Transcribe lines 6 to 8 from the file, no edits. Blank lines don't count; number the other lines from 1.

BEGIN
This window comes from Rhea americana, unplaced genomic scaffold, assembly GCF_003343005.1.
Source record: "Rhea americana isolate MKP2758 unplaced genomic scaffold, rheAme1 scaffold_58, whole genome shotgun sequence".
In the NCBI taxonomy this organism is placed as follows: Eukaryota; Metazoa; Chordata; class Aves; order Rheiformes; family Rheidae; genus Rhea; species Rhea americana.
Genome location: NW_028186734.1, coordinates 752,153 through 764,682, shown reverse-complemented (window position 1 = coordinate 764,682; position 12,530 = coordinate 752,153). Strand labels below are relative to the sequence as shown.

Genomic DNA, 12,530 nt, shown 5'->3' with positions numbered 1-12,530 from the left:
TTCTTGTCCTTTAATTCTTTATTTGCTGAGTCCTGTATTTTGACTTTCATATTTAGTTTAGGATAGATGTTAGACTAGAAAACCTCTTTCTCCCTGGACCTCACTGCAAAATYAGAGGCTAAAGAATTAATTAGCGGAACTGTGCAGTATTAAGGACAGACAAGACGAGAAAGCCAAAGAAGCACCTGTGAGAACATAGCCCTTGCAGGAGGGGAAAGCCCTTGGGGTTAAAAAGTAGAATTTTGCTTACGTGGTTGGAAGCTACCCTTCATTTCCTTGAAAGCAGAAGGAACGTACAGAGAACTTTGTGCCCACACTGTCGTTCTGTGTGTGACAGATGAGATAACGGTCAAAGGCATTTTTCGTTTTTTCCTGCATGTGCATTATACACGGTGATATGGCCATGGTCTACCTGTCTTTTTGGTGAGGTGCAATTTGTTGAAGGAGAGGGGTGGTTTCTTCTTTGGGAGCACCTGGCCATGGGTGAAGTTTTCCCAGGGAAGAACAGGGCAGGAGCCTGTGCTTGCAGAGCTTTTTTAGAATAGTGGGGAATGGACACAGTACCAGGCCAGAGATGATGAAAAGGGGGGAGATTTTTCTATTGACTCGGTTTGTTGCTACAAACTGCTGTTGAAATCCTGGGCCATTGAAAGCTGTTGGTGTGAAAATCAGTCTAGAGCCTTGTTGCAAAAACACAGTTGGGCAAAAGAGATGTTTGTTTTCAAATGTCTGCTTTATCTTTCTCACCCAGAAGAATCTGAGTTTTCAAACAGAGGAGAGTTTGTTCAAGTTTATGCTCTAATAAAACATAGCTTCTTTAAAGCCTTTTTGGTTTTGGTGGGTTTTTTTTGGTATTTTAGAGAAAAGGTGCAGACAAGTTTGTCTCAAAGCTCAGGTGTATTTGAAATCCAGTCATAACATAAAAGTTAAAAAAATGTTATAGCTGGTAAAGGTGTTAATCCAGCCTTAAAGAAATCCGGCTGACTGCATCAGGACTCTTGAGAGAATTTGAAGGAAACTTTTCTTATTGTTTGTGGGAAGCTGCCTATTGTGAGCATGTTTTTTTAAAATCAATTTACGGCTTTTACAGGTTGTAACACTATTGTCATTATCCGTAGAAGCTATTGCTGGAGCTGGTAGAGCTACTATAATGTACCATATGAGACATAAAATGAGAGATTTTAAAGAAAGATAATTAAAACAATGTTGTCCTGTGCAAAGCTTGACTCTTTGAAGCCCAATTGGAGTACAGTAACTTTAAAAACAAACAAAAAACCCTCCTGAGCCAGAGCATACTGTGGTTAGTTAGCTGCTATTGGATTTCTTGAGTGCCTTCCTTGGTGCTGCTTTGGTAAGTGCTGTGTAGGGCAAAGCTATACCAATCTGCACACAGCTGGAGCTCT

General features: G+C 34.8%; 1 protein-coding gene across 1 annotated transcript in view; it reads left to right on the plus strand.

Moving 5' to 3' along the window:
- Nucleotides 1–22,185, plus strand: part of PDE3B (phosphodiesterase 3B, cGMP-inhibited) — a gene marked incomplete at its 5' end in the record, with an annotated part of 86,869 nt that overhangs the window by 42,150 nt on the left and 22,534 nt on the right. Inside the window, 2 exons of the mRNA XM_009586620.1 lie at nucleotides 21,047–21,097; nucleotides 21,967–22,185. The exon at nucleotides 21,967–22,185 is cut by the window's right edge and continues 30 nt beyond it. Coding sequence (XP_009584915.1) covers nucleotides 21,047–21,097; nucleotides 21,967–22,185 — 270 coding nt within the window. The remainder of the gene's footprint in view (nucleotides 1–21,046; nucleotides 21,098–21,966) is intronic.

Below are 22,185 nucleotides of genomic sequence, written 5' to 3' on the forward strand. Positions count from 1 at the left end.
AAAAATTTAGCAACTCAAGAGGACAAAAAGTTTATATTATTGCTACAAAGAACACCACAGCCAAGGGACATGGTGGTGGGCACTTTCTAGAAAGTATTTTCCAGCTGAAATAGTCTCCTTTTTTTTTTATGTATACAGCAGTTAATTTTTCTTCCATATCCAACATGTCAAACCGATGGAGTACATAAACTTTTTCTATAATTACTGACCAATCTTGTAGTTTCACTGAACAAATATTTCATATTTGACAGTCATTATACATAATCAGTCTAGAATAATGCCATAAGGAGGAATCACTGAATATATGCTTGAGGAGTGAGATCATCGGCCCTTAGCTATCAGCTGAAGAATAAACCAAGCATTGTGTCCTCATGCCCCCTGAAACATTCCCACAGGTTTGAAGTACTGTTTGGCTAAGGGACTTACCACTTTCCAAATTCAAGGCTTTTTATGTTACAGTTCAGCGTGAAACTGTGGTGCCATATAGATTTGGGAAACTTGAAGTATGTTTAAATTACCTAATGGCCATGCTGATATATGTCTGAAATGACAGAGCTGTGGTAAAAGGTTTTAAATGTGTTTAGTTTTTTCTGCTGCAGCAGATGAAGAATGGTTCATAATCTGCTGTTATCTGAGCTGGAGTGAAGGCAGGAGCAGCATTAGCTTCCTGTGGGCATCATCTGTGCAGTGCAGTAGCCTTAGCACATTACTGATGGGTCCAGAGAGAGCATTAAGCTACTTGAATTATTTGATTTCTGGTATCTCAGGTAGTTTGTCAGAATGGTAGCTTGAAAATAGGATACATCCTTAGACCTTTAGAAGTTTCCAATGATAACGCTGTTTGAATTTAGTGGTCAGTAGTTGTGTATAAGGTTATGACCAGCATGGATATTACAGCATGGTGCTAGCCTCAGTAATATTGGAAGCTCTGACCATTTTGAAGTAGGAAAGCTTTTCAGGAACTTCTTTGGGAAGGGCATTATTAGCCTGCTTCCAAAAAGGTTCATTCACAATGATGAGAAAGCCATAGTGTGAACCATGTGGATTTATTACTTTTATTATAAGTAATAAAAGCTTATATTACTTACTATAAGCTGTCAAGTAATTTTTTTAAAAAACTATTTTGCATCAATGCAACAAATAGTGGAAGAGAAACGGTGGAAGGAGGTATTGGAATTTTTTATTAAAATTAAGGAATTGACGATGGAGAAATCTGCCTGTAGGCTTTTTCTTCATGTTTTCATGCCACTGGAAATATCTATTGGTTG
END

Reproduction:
TTCTTGTCCTTTAATTCTTTATTTGCTGAGTCCTGTATTTTGACTTTCATATTTAGTTTAGGATAGATGTTAGACTAGAAAACCTCTTTCTCCCTGGACCTCACTGCAAAATYAGAGGCTAAAGAATTAATTAGCGGAACTGTGCAGTATTAAGGACAGACAAGACGAGAAAGCCAAAGAAGCACCTGTGAGAACATAGCCCTTGCAGGAGGGGAAAGCCCTTGGGGTTAAAAAGTAGAATTTTGCTTACGTGGTTGGAAGCTACCCTTCATTTCCTTGAAAGCAGAAGGAACGTACAGAGAACTTTGTGCCCACACTGTCGTTCTGTGTGTGACAGATGAGATAACGGTCAAAGGCATTTTTCGTTTTTTCCTGCATGTGCATTATACACGGTGATATGGCCATGGTCTACCTGTCTTTTTGGTGAGGTGCAATTTGTTGAAGGAGAGGGGTGGTTTCTTCTTTGGGAGCACCTGGCCATGGGTGAAGTTTTCCCAGGGAAGAACAGGGCAGGAGCCTGTGCTTGCAGAGCTTTTTTAGAATAGTGGGGAATGGACACAGTACCAGGCCAGAGATGATGAAAAGGGGGGAGATTTTTCTATTGACTCGGTTTGTTGCTACAAACTGCTGTTGAAATCCTGGGCCATTGAAAGCTGTTGGTGTGAAAATCAGTCTAGAGCCTTGTTGCAAAAACACAGTTGGGCAAAAGAGATGTTTGTTTTCAAATGTCTGCTTTATCTTTCTCACCCAGAAGAATCTGAGTTTTCAAACAGAGGAGAGTTTGTTCAAGTTTATGCTCTAATAAAACATAGCTTCTTTAAAGCCTTTTTGGTTTTGGTGGGTTTTTTTTGGTATTTTAGAGAAAAGGTGCAGACAAGTTTGTCTCAAAGCTCAGGTGTATTTGAAATCCAGTCATAACATAAAAGTTAAAAAAATGTTATAGCTGGTAAAGGTGTTAATCCAGCCTTAAAGAAATCCGGCTGACTGCATCAGGACTCTTGAGAGAATTTGAAGGAAACTTTTCTTATTGTTTGTGGGAAGCTGCCTATTGTGAGCATGTTTTTTTAAAATCAATTTACGGCTTTTACAGGTTGTAACACTATTGTCATTATCCGTAGAAGCTATTGCTGGAGCTGGTAGAGCTACTATAATGTACCATATGAGACATAAAATGAGAGATTTTAAAGAAAGATAATTAAAACAATGTTGTCCTGTGCAAAGCTTGACTCTTTGAAGCCCAATTGGAGTACAGTAACTTTAAAAACAAACAAAAAACCCTCCTGAGCCAGAGCATACTGTGGTTAGTTAGCTGCTATTGGATTTCTTGAGTGCCTTCCTTGGTGCTGCTTTGGTAAGTGCTGTGTAGGGCAAAGCTATACCAATCTGCACACAGCTGGAGCTCT

General features: G+C 34.8%; 1 protein-coding gene across 1 annotated transcript in view; it reads left to right on the plus strand.

Moving 5' to 3' along the window: